Remember that case we told you about last year with the flu vaccines and the EEOC suing for employees on religious discrimination grounds? To recap– in Equal Employment Opportunity Commission v. Mission Hospital a federal district court in North Carolina denied the hospital’s motion for summary judgment, letting the case move forward. That meant that three employees and the EEOC were going to trial in a case about whether their hospital-employer discriminated against them on religious grounds. Well, that case has settled to the tune of $89,000. Not a record setter but real money and a good reminder to look at your flu vaccine program to make sure it is well within the legal limits.
Quick Reminders for Mandatory Flu Shot Programs
- When an employee’s religious belief conflicts with an employer’s mandatory flu shots, the employer must provide a way for employees to request an accommodation (which, by the way, Mission Hospital did).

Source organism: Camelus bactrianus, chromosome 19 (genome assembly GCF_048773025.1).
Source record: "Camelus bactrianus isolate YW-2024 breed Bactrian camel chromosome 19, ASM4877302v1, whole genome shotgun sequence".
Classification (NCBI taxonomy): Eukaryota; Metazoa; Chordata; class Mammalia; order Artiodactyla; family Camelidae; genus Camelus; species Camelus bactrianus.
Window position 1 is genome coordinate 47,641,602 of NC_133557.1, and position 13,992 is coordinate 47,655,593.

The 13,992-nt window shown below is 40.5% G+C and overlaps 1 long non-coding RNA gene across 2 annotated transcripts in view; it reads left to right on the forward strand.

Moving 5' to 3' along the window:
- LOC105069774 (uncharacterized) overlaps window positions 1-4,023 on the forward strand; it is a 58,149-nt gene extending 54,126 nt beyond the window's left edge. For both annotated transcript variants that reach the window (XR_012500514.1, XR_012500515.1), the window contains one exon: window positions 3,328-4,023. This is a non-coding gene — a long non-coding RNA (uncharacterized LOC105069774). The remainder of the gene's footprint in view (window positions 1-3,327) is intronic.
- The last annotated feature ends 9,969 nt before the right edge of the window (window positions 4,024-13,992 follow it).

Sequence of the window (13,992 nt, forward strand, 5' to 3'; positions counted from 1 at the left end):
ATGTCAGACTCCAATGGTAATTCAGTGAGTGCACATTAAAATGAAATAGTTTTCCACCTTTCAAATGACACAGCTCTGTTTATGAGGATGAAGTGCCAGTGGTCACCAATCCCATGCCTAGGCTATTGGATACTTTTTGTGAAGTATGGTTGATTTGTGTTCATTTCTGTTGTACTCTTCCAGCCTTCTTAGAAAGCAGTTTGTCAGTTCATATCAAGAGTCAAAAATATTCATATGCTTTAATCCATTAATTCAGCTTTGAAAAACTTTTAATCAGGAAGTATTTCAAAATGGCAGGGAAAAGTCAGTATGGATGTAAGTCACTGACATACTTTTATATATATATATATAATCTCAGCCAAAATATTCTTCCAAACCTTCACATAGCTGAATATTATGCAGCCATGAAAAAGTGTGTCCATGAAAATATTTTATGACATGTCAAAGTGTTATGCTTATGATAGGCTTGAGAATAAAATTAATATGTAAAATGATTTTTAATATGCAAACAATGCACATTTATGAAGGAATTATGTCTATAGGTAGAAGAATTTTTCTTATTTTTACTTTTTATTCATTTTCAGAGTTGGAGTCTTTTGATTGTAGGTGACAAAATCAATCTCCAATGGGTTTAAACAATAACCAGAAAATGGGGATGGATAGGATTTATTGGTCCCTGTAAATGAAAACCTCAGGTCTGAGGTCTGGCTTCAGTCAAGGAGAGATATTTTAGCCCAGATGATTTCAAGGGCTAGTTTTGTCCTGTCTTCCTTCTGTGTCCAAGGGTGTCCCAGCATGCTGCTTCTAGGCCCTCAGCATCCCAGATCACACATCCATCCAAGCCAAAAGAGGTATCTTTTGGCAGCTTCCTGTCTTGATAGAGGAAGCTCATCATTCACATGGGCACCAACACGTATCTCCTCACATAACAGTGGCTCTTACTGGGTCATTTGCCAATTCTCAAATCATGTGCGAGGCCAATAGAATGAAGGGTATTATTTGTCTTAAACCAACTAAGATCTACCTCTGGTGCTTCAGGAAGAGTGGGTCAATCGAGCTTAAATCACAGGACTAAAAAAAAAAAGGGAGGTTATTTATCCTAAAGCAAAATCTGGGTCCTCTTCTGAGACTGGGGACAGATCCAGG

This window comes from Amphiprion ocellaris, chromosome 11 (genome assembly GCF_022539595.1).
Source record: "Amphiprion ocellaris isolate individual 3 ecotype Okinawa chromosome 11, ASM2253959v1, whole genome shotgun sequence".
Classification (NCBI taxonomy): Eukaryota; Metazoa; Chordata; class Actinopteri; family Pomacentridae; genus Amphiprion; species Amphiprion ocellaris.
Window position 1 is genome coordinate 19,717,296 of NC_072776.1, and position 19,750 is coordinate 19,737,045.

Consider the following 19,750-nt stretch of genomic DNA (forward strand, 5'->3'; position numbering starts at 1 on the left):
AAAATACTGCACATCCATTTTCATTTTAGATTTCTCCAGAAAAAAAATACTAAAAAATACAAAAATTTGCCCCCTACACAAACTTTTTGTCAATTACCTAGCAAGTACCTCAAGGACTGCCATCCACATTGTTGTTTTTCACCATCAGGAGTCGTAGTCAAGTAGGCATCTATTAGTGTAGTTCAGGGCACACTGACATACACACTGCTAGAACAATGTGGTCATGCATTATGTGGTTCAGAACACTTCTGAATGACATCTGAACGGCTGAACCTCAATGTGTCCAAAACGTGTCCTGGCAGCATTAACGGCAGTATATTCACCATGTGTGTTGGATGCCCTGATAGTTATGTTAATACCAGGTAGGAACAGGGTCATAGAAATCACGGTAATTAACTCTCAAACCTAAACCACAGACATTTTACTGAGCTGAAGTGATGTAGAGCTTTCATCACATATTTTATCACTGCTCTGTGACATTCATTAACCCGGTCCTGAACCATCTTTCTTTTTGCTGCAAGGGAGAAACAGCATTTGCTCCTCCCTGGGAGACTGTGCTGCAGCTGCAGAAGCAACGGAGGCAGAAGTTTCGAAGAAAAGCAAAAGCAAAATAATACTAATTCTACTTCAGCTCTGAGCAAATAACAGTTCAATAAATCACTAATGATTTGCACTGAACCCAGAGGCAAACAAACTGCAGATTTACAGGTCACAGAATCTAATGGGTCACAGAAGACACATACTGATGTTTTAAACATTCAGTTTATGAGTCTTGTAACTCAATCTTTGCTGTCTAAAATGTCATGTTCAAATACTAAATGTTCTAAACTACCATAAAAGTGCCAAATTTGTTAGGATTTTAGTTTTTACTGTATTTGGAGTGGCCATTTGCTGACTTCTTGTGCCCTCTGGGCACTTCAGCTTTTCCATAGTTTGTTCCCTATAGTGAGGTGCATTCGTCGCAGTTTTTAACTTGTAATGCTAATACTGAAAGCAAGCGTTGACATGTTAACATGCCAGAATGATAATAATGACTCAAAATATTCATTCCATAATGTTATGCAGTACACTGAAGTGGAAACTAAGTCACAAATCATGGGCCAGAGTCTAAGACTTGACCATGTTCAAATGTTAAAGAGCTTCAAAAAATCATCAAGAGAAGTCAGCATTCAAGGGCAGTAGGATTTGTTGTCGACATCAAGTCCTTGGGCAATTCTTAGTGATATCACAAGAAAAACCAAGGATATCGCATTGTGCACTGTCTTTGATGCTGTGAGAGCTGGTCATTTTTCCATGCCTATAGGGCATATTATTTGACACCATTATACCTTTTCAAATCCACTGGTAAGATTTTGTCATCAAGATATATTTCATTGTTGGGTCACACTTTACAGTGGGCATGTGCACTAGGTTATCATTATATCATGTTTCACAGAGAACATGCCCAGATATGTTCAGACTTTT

- Once an employee requests the accommodation, the employer can (1) dispute that it is a sincerely held religious belief (riskiest path), (2) provide a reasonable accommodation (path of least resistance but maybe not necessary), or (3) demonstrate that it could not reasonably accommodate the employee’s religious needs without undue hardship (somewhere in between).
- Step back, and be sure to treat employees the same whether they want or don’t want the vaccine. If a number of employees got to opt out for non-religious reasons, make sure you can distinguish them from your religious objectors. Oh—and make sure to clearly document all of this.